Percy Grant (Royal Navy officer)

Admiral Sir Edmund Percy Fenwick George Grant, KCVO, CB (23 September 1867 – 8 September 1952) was a Royal Navy officer who served as First Naval Member and Chief of the Australian Naval Staff from 1919 to 1921.

Sir Percy Grant
Born23 September 1867
Died8 September 1952 (aged 84)
AllegianceUnited Kingdom
Service/branchRoyal Navy
Years of service1881–1928
RankAdmiral
Commands heldAdmiral Superintendent Portsmouth Dockyard (1922–25)
Chief of the Australian Naval Staff (1919–21)
HMS Ramillies (1917–19)[1]
HMS Marlborough (1914–15)
HMS King Edward VII (1913–14)[1]
HMS Falmouth (1911–13)[1]
HMS Gibraltar (1910–11)[1]
HMS Arrogant (1910)[1]
HMS Halcyon (1906–08)[1]
Battles/warsAnglo-Egyptian War
Brazilian Naval Mutiny
First World War
Second World War
AwardsKnight Commander of the Royal Victorian Order
Companion of the Order of the Bath

Naval career

Grant saw service in the Egyptian War of 1882 as well as the Brazilian Naval Mutiny in 1893.[2] He was promoted to lieutenant on 1 October 1890,[3] posted as a lieutenant for navigation on the battleship HMS Mars, and promoted to commander (Navigation) on 26 June 1902.[4] In September 1902 he was posted to HMS President for study at the Royal Naval College.[5]

He went on to serve during the First World War initially as flag captain to Vice Admiral Sir Lewis Bayly in HMS Marlborough and then as flag captain and chief of staff to Admiral Sir Cecil Burney who was then second-in-command of the Grand Fleet.[2] In that capacity he saw his ship torpedoed and crippled at the Battle of Jutland in 1916.[6]

After the war he was appointed First Naval Member and Chief of the Australian Naval Staff.[2] In this role, he served as defence advisor to Billy Hughes, Prime Minister of Australia at the Empire Conference in London in 1921.[2] He was appointed Admiral Superintendent at Portsmouth Dockyard in 1922 and retired in 1928.[2] He was recalled during the Second World War to serve as Captain at the Port of Holyhead.[2]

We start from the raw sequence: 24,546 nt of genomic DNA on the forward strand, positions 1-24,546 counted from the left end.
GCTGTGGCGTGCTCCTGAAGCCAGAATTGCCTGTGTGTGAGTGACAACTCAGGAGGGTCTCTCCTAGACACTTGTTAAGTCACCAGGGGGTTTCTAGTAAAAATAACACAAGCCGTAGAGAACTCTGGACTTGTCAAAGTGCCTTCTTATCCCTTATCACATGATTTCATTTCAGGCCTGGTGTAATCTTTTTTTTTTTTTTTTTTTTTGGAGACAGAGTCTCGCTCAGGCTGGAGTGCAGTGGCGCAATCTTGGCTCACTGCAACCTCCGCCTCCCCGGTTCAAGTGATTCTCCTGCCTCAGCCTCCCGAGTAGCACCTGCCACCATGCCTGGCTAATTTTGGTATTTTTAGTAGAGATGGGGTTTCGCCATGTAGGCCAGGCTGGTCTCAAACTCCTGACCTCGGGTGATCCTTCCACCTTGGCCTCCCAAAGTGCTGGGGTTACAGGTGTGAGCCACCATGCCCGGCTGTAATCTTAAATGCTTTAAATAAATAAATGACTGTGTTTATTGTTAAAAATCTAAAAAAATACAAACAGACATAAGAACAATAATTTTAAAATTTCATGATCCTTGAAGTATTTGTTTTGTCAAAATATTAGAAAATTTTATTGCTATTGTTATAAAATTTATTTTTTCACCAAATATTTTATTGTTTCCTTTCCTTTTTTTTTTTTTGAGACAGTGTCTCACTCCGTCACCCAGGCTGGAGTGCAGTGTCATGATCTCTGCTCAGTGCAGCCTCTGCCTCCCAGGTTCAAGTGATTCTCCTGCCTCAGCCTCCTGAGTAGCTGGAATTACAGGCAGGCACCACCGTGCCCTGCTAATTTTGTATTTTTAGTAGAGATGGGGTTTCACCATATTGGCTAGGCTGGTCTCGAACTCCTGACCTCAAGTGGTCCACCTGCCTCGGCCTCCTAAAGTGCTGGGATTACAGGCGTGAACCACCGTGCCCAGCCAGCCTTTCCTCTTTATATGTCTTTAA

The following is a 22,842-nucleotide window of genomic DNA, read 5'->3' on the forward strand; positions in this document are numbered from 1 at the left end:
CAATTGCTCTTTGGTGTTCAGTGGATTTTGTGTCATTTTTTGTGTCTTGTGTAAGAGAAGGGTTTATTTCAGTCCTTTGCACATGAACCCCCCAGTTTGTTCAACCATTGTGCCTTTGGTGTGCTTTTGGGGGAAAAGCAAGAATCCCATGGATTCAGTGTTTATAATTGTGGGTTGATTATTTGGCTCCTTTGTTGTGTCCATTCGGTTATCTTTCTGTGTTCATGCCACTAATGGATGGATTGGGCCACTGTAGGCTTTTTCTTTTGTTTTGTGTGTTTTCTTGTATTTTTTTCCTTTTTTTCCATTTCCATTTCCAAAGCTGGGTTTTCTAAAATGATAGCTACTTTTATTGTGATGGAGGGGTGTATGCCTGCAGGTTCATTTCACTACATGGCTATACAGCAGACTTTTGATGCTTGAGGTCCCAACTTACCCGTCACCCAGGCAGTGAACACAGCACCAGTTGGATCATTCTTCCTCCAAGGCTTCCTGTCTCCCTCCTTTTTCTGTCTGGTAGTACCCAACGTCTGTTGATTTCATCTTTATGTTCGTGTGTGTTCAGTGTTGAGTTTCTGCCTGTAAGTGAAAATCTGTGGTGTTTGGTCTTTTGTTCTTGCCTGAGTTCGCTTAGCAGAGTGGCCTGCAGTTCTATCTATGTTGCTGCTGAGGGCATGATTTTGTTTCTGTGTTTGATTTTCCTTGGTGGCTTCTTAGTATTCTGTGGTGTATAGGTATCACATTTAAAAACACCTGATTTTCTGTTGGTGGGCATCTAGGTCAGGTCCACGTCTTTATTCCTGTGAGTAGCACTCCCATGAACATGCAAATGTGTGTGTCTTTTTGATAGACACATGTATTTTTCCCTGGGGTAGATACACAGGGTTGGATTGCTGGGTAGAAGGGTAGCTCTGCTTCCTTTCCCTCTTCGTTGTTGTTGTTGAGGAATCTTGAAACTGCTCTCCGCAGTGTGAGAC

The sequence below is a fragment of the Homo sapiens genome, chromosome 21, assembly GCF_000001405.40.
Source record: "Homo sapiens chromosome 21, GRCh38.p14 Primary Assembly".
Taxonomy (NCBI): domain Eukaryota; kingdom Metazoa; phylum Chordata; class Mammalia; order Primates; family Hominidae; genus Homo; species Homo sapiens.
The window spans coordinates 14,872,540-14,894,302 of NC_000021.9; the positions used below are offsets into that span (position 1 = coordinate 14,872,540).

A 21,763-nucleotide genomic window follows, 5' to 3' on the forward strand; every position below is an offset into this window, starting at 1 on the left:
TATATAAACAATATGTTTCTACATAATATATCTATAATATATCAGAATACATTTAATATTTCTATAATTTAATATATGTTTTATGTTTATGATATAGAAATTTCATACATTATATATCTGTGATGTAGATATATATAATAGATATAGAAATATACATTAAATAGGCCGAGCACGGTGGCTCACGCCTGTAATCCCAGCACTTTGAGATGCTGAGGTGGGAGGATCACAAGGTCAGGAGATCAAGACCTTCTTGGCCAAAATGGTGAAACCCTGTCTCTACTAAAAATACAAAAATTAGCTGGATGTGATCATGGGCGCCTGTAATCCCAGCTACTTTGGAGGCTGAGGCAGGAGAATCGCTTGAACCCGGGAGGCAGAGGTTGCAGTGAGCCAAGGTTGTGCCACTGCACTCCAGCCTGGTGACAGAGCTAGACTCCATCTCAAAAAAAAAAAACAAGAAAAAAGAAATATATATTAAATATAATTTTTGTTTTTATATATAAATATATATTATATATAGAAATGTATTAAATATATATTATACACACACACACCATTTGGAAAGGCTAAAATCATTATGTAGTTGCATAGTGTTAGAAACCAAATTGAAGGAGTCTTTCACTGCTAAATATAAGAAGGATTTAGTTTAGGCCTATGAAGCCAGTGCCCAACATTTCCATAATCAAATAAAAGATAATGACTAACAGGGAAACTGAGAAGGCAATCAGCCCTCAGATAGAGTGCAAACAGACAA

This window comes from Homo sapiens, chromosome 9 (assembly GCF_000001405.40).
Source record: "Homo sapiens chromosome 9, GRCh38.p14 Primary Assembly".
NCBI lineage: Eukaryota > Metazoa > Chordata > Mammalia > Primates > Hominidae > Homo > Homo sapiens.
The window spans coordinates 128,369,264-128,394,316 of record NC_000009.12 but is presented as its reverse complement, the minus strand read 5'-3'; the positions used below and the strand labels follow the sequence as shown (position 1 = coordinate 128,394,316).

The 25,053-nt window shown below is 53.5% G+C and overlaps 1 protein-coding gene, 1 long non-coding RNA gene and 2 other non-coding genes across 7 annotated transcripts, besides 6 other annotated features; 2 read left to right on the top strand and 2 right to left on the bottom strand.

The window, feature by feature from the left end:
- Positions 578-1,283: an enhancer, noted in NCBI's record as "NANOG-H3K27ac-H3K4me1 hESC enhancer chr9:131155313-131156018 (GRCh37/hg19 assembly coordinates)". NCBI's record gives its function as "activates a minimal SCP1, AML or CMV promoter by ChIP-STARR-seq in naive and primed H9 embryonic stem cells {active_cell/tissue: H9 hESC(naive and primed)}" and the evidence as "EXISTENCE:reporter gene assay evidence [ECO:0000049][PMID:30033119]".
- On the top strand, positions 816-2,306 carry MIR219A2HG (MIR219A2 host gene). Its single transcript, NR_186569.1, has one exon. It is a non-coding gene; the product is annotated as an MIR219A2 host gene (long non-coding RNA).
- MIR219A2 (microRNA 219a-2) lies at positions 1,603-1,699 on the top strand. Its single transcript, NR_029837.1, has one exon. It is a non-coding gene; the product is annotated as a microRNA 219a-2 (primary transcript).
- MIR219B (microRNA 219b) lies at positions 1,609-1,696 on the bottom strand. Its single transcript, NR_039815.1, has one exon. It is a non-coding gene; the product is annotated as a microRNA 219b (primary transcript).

References

  1. ^ a b c d e f The Dreadnought Project
  2. ^ a b c d e f Liddell Hart Centre for Military Archives
  3. ^ "No. 26093". The London Gazette. 3 October 1890. p. 5268.
  4. ^ "No. 27448". The London Gazette (Supplement). 26 June 1902. p. 4198.
  5. ^ "Naval & Military intelligence". The Times (36881). London. 24 September 1902. p. 4.
  6. ^ Jutland Battle Melbourne Argus, 22 December 1920

External links

Military offices
Preceded by
Rear Admiral Sir William Creswell
Chief of the Australian Naval Staff
1919–1921
Succeeded by
Vice Admiral Sir Allan Everett
Percy

The English surname Percy, first taken by the House of Percy, Norman lords of Northumberland, derives from the village of Percy-en-Auge in Normandy. From there, it came into use as a given name. It is also a short form of the given name Percival, Perseus, etc.

Percy Grant

Percy Grant is the name of:

Percy Grant (Royal Navy officer) (1887-1952), Royal Navy admiral and Chief of Navy of the Royal Australian Navy

Percy Stickney Grant (1860–1927), American Protestant Episcopalian clergyman

Director,
Commonwealth Naval Forces
First Naval Members,
Australian Commonwealth Naval Board
Chiefs of the Naval Staff
Chiefs of Navy

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